William Pooley, the British nurse who caught the Ebola virus in Sierra Leone, plans to return to the country to help treat people with the deadly disease.
Pooley, 29, was flown back to the UK after contracting the virus and was released from the Royal Free Hospital in London earlier this month.
Initially, he said he could not return because his passport had been incinerated and that his belongings might have been infected.
But Pooley, according to The Guardian, the London-based newspaper, said he now wants to return to Sierra Leone.
“While I'm happy to be recovered and alive, there's a lot of stuff on my mind with what's going on back there,” he said.
“It would be relatively safe for me to go back and work there, and it's really the least I could do having received all this amazing care and have people look after me and potentially save my life.
“It's the least I could do to go back and return the favour to some other people, even just for a little while. The more help they get, the less chance there is they get sick.”
He urged the world to do more to help deal with the virus, which is thought to have killed more than 2,200 out of 4,200 people who have been infected in Guinea, Liberia, Sierra Leone, Nigeria and Senegal. Experts say the outbreak is out of control.
“It's a global problem and it needs global level leadership so [Barack] Obama and [David] Cameron ... need to show some more leadership on this issue,” Pooley said, stressing he was grateful to the Prime Minister for helping to bring him back to the UK for treatment.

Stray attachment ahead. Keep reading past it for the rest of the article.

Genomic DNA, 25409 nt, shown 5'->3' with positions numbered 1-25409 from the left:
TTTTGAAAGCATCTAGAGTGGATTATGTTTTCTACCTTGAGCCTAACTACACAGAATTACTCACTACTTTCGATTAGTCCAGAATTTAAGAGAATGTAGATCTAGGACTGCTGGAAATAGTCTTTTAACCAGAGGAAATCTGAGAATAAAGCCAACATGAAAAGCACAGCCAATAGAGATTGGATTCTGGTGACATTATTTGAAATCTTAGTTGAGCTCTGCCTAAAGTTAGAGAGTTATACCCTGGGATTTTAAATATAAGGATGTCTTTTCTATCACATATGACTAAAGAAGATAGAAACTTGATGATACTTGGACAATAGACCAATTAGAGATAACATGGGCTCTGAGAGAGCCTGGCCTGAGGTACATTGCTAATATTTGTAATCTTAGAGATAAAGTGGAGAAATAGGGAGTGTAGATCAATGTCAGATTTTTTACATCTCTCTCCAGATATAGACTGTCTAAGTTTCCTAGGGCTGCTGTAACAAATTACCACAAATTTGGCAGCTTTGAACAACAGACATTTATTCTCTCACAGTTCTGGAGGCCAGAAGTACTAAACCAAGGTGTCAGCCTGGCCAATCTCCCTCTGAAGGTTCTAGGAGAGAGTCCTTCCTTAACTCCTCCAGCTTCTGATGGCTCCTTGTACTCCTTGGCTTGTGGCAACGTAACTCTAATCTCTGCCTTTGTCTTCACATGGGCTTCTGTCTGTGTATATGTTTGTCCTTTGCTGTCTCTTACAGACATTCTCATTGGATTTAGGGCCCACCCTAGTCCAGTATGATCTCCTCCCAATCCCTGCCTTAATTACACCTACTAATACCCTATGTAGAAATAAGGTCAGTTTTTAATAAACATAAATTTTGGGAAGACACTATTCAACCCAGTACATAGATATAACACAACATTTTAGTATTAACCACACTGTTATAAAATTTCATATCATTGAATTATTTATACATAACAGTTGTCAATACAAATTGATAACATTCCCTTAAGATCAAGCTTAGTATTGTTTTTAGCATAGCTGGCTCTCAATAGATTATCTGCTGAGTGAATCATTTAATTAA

“Sierra Leone needs lots of international health-care workers working with big NGOs like MSF [Doctors Without Borders] and Red Cross. All of that needs to be increased.”
Mr Pooley’s mother, Jackie, said it “would be his choice” whether he went back to Sierra Leone.
“We would want him to go back, not as an individual but with an organisation of some kind so he's got the backing. Obviously in a way we don't want [him] to, but I can see I would feel very proud of him if he decided he was going to, because he knows what it is going to be like,” she said.
Pooley said when he first started work in the hospital in Kenema, Sierra Leone, the wards were “pretty grim- corpses, blood, the place was really dirty, people just dying in quite unpleasant ways”.
“There were not enough materials, there was no running water, no sheets or towels to clean a patient with. They might be incontinent, they are often confused, so you can imagine, with diarrhoea and vomiting, patients get in horrible condition,” he said.
“When I first started there was not a thing that you could use to help them. You'd just have to improvise, find a way of cleaning them and try and find something to cover them with.” Pooley said he then developed a sore throat, aches and started feeling “pretty rough”.
“I went to sleep and then later when it was dark I woke to [see] Ian Crozier, a wonderful doctor who is working with the World Health Organisation, out there. I woke to his voice and his voice was muffled, and when I saw he was wearing PPE [protective clothing] I knew it was bad news,” he said.
“He was saying to me the kind of stuff I said to patients myself loads and only ever half believed. He was saying to me 'you are young, you are strong, you are going to be fine' – and it's amazing how that can reassure you.
“Telling mum and dad about having Ebola was just horrible. It was definitely the worst thing of it all.
“My fear of the symptoms was perhaps worse than the fear of the death. Working in the hospital, seeing the way people die. Even here with the amazing care you get here you could still die a very horrible death.”